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By John Fulton

[OCT. 28, 2003]  The Internet has really changed the way that we can do business. I don't know if it has made it better, but it has made it different. That's become one of my sayings about technology -- of any kind. University of Illinois Extension has some truly amazing websites available. The value of these websites is in having reliable information available through a convenient medium.

One thing about the Internet, if a nagging question pops into your head at midnight, you can look for an answer. You might not get the response you are looking for if you call someone at midnight. The main thing about Internet information is looking at the reliability of it. Ask yourself some questions. "Is the information research-based?"; "Is the source of information selling something?"; "Is the information applicable to my area?" And I'm sure you can come up with your own set of questions to add to the list.

These questions really get to whether you can trust the source of information or not. Many companies selling products also provide top-notch information that isn't slanted toward their products. But you will have to determine which sources are of value to you.

You do have to watch where the information is coming from geographically. Information is not just limited to the United States, Midwest or Illinois. There are some great sites from Europe, New Zealand and Australia, but they may not apply to your situation for crop chemicals. However, they may really help you if you are looking at a rotational grazing setup for your pasture.

To keep myself out of trouble, I'll list some of the valuable public sites that I use. There are lots of great private sites, like I said, but the error of omission would probably get me in trouble.


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Probably the best site for agricultural economics information is the Farmdoc website hosted at the University of Illinois. This started as a U of I site, but more universities now contribute to it. They even use it as a regional site. Information is available on many topics, including farm management, marketing, ag law, machinery costs and many others. The website is http://www.farmdoc.uiuc.edu/index.html.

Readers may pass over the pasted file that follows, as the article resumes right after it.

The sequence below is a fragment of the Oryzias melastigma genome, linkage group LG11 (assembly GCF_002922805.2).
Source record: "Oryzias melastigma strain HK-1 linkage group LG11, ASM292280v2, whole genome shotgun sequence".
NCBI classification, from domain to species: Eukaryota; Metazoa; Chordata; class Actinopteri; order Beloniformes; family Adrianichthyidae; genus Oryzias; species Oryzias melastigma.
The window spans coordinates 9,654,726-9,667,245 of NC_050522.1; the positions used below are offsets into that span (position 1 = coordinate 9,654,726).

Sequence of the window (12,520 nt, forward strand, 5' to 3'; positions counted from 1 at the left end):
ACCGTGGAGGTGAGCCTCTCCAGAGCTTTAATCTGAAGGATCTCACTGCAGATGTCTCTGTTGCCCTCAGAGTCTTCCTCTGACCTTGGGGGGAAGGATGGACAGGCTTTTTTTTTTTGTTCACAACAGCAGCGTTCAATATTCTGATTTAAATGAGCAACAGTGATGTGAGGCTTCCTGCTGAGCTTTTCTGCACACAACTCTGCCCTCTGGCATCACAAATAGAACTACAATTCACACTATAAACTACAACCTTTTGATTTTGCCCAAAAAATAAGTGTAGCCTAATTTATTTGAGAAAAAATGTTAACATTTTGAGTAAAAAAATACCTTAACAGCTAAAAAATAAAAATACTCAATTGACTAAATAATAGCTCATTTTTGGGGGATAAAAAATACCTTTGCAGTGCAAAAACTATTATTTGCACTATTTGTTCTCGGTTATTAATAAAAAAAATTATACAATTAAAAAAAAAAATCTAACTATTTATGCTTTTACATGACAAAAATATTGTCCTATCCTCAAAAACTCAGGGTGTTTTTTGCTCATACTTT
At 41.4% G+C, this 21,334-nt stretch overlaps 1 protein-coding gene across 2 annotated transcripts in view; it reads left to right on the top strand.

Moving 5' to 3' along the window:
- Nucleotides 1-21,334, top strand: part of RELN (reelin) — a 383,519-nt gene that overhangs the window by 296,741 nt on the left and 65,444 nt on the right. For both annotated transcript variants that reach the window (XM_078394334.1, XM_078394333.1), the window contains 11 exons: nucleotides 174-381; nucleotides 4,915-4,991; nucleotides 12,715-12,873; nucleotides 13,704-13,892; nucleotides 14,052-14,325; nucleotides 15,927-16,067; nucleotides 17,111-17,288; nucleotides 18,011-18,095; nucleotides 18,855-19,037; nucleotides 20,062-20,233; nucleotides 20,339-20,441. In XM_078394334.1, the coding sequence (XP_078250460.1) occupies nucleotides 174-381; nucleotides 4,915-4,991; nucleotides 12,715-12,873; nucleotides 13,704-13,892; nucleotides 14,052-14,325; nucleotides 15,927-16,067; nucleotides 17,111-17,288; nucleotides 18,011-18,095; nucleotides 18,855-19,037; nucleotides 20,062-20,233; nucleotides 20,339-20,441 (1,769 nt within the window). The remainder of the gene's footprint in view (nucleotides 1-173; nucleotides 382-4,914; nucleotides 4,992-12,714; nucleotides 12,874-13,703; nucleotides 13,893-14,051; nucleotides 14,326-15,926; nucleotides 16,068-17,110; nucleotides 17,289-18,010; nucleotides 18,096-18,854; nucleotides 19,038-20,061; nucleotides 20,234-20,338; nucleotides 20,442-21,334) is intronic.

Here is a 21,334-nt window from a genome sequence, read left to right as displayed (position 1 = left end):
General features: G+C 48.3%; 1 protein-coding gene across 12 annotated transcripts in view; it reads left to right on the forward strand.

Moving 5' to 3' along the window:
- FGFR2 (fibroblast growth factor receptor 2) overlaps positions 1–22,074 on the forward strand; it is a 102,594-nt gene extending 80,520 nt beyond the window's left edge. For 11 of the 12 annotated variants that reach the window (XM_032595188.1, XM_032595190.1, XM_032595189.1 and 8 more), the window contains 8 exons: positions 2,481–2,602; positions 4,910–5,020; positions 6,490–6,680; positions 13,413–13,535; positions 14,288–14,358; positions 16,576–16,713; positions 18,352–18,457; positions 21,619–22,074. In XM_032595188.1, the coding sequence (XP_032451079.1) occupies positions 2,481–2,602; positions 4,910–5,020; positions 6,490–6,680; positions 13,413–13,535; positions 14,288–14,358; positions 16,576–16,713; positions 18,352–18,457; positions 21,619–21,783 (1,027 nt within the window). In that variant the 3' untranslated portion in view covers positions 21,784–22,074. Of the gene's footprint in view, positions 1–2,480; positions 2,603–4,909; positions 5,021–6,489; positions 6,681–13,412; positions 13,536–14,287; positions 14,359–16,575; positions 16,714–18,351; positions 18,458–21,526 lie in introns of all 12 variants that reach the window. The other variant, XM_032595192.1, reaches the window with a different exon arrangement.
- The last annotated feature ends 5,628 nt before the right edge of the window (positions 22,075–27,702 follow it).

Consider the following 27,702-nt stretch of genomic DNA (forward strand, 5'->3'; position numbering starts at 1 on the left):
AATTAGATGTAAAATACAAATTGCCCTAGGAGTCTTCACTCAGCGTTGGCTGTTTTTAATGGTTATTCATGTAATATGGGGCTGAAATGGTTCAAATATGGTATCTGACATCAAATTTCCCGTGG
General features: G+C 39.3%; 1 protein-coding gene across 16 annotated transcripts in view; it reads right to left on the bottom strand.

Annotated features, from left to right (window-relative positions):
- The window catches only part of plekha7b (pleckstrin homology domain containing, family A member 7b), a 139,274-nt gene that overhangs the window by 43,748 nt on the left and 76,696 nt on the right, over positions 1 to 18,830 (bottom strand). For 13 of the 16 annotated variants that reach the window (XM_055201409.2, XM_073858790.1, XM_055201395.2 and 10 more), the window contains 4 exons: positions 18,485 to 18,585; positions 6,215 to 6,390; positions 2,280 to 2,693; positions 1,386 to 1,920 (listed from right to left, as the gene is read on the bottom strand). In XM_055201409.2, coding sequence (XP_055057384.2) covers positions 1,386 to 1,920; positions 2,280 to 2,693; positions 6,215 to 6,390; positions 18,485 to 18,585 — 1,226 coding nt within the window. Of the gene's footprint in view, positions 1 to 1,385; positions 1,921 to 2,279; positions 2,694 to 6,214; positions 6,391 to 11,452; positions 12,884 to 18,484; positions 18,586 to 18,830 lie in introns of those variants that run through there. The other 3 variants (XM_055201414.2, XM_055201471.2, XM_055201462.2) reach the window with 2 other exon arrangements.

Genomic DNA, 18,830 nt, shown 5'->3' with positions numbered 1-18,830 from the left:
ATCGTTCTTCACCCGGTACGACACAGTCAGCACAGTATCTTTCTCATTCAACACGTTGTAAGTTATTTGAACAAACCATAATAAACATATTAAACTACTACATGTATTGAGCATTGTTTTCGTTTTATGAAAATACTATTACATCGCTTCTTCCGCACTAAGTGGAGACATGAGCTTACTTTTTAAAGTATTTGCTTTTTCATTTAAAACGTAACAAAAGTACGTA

A good U of I site for livestock producers is the Illinois TRAILL site. It contains information and links for beef, sheep, dairy, horse, swine and poultry. The site also has an ask-the-expert feature. Check out the site at http://traill.outreach.uiuc.edu/.

If you are looking for farm reports, historical production numbers or ag census information, you can find these and more from the Illinois Agricultural Statistics Service pages at http://www.agstats.state.il.us/.

One important set of numbers in the fall and spring is the soil temperatures. With the National Weather Service in Lincoln, you can look up the data at http://www.crh.noaa.gov/ncrfc/

A couple of great agronomy sites are at Iowa State University --  http://extension.agron.iastate.edu/ -- and, of course, the University of Illinois --  http://www.cropsci.uiuc.edu/. There are many others as well, and links are provided from some of the listed sites.

Hopefully this "short list" will help you in your quest for "anytime" information.

[John Fulton]

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